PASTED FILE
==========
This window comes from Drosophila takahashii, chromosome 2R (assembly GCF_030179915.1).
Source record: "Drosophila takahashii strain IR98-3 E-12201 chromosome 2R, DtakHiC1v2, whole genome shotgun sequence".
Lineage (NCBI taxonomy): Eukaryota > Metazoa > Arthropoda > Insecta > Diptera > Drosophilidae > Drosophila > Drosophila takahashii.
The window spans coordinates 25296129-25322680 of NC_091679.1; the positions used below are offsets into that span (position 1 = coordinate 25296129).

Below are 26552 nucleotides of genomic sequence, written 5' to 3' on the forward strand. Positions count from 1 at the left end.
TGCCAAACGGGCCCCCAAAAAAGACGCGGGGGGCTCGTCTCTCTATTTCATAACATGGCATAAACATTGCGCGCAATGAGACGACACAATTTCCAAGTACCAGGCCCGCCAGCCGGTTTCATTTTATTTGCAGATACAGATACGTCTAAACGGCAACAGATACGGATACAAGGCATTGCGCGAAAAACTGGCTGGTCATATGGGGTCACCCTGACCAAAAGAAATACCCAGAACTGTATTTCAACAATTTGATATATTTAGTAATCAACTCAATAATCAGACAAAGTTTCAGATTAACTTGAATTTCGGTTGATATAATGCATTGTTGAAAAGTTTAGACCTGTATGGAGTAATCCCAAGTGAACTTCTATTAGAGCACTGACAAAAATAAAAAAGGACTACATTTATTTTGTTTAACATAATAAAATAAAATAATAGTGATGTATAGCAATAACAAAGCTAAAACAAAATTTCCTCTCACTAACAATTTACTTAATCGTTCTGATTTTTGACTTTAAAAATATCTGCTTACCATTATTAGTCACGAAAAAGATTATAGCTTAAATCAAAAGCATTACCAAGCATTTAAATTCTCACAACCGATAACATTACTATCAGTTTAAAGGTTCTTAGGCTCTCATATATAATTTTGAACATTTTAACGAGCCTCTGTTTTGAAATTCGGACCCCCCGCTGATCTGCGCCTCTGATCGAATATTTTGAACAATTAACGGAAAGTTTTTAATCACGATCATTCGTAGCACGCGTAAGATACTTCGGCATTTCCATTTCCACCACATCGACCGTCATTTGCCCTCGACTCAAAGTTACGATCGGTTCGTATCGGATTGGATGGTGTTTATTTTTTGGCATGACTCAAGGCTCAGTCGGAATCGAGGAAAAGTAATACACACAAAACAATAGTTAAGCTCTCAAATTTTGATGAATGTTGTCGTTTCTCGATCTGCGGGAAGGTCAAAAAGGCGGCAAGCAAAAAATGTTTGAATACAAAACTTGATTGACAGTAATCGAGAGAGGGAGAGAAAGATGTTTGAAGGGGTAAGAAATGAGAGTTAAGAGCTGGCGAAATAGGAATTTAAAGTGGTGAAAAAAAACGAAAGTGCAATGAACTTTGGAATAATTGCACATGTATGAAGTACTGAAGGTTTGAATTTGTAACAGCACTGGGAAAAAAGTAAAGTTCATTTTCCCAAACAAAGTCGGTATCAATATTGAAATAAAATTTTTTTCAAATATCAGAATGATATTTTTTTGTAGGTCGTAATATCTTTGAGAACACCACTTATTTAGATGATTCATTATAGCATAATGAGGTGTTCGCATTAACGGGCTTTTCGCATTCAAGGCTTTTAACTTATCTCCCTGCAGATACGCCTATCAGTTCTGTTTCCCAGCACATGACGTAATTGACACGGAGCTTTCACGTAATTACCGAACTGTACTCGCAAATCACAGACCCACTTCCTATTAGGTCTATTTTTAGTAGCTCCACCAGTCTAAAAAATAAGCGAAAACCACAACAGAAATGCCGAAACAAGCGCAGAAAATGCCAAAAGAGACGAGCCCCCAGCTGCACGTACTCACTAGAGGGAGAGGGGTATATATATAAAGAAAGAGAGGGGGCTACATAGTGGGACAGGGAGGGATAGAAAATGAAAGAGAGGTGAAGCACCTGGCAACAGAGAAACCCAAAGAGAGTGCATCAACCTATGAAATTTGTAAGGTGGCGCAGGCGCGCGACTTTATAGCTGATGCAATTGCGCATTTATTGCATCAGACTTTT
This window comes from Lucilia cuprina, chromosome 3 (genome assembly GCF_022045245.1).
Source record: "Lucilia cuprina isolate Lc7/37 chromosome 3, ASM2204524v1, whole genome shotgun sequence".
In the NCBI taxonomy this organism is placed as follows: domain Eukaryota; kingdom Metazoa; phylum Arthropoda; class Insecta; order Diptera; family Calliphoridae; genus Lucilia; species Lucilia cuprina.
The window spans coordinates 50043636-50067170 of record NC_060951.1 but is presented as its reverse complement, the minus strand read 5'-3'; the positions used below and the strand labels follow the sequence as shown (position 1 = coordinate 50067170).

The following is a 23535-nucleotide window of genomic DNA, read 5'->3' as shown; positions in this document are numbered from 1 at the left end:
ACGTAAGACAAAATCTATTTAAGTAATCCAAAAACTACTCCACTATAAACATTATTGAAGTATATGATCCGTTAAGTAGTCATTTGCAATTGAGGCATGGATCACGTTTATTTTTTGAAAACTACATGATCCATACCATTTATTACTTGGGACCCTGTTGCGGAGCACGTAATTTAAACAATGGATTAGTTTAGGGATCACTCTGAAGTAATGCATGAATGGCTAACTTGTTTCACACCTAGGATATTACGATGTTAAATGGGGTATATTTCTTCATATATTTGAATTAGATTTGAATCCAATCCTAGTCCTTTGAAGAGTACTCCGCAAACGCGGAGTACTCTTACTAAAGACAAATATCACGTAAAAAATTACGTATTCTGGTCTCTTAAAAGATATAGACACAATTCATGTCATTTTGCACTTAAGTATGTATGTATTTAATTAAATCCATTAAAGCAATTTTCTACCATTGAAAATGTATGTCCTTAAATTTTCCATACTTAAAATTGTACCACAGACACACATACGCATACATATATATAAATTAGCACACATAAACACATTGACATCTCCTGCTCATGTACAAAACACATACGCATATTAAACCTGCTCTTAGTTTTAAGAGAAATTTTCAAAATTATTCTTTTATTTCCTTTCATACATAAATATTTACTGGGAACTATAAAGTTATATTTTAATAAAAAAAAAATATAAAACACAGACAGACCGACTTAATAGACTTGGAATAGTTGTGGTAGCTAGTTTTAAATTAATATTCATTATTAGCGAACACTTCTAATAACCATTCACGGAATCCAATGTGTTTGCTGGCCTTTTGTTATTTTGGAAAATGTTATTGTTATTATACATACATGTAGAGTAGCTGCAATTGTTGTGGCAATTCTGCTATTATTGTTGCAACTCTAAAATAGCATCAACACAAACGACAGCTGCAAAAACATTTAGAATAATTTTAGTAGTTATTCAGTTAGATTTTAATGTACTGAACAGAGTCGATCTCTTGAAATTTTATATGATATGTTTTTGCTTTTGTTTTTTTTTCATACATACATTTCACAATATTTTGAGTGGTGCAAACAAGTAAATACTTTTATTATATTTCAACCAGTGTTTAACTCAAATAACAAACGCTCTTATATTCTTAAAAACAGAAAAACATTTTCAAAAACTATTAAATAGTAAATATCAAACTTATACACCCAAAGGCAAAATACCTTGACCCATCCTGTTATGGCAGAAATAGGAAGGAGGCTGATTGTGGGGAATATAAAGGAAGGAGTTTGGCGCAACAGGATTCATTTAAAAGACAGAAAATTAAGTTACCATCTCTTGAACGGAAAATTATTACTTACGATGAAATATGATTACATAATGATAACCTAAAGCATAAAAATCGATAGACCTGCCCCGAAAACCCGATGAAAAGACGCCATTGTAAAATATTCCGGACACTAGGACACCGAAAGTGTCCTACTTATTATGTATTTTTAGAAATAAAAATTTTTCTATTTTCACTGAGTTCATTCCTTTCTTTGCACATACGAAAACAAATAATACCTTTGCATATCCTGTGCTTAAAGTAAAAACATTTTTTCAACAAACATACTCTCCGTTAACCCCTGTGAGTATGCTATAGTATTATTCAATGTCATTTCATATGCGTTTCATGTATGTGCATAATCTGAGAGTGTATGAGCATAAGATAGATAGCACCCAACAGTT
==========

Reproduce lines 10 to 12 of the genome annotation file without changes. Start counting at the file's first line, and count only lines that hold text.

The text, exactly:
The window spans coordinates 50043636-50067170 of record NC_060951.1 but is presented as its reverse complement, the minus strand read 5'-3'; the positions used below and the strand labels follow the sequence as shown (position 1 = coordinate 50067170).

The following is a 23535-nucleotide window of genomic DNA, read 5'->3' as shown; positions in this document are numbered from 1 at the left end:
ACGTAAGACAAAATCTATTTAAGTAATCCAAAAACTACTCCACTATAAACATTATTGAAGTATATGATCCGTTAAGTAGTCATTTGCAATTGAGGCATGGATCACGTTTATTTTTTGAAAACTACATGATCCATACCATTTATTACTTGGGACCCTGTTGCGGAGCACGTAATTTAAACAATGGATTAGTTTAGGGATCACTCTGAAGTAATGCATGAATGGCTAACTTGTTTCACACCTAGGATATTACGATGTTAAATGGGGTATATTTCTTCATATATTTGAATTAGATTTGAATCCAATCCTAGTCCTTTGAAGAGTACTCCGCAAACGCGGAGTACTCTTACTAAAGACAAATATCACGTAAAAAATTACGTATTCTGGTCTCTTAAAAGATATAGACACAATTCATGTCATTTTGCACTTAAGTATGTATGTATTTAATTAAATCCATTAAAGCAATTTTCTACCATTGAAAATGTATGTCCTTAAATTTTCCATACTTAAAATTGTACCACAGACACACATACGCATACATATATATAAATTAGCACACATAAACACATTGACATCTCCTGCTCATGTACAAAACACATACGCATATTAAACCTGCTCTTAGTTTTAAGAGAAATTTTCAAAATTATTCTTTTATTTCCTTTCATACATAAATATTTACTGGGAACTATAAAGTTATATTTTAATAAAAAAAAAATATAAAACACAGACAGACCGACTTAATAGACTTGGAATAGTTGTGGTAGCTAGTTTTAAATTAATATTCATTATTAGCGAACACTTCTAATAACCATTCACGGAATCCAATGTGTTTGCTGGCCTTTTGTTATTTTGGAAAATGTTATTGTTATTATACATACATGTAGAGTAGCTGCAATTGTTGTGGCAATTCTGCTATTATTGTTGCAACTCTAAAATAGCATCAACACAAACGACAGCTGCAAAAACATTTAGAATAATTTTAGTAGTTATTCAGTTAGATTTTAATGTACTGAACAGAGTCGATCTCTTGAAATTTTATATGATATGTTTTTGCTTTTGTTTTTTTTTCATACATACATTTCACAATATTTTGAGTGGTGCAAACAAGTAAATACTTTTATTATATTTCAACCAGTGTTTAACTCAAATAACAAACGCTCTTATATTCTTAAAAACAGAAAAACATTTTCAAAAACTATTAAATAGTAAATATCAAACTTATACACCCAAAGGCAAAATACCTTGACCCATCCTGTTATGGCAGAAATAGGAAGGAGGCTGATTGTGGGGAATATAAAGGAAGGAGTTTGGCGCAACAGGATTCATTTAAAAGACAGAAAATTAAGTTACCATCTCTTGAACGGAAAATTATTACTTACGATGAAATATGATTACATAATGATAACCTAAAGCATAAAAATCGATAGACCTGCCCCGAAAACCCGATGAAAAGACGCCATTGTAAAATATTCCGGACACTAGGACACCGAAAGTGTCCTACTTATTATGTATTTTTAGAAATAAAAATTTTTCTATTTTCACTGAGTTCATTCCTTTCTTTGCACATACGAAAACAAATAATACCTTTGCATATCCTGTGCTTAAAGTAAAAACATTTTTTCAACAAACATACTCTCCGTTAACCCCTGTGAGTATGCTATAGTATTATTCAATGTCATTTCATATGCGTTTCATGTATGTGCATAATCTGAGAGTGTATGAGCATAAGATAGATAGCACCCAACAGTT